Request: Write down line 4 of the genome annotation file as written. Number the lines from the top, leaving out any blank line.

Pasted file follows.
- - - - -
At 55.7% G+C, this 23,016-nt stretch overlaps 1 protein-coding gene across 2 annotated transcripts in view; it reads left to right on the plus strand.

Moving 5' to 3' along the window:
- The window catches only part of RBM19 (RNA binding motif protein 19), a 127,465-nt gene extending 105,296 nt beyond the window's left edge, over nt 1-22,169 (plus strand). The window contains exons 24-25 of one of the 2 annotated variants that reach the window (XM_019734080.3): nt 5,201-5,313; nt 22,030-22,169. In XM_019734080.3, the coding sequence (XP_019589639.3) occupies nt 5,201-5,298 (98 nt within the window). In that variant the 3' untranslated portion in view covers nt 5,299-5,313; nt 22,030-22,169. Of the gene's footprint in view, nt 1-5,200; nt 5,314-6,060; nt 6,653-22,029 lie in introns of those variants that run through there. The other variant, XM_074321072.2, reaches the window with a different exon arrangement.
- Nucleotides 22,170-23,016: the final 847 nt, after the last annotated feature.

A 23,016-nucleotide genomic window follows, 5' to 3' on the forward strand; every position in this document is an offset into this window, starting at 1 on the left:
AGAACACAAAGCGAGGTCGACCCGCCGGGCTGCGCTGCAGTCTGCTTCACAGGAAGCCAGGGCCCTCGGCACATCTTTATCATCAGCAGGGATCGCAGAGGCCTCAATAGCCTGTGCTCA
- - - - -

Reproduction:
- Nucleotides 22,170-23,016: the final 847 nt, after the last annotated feature.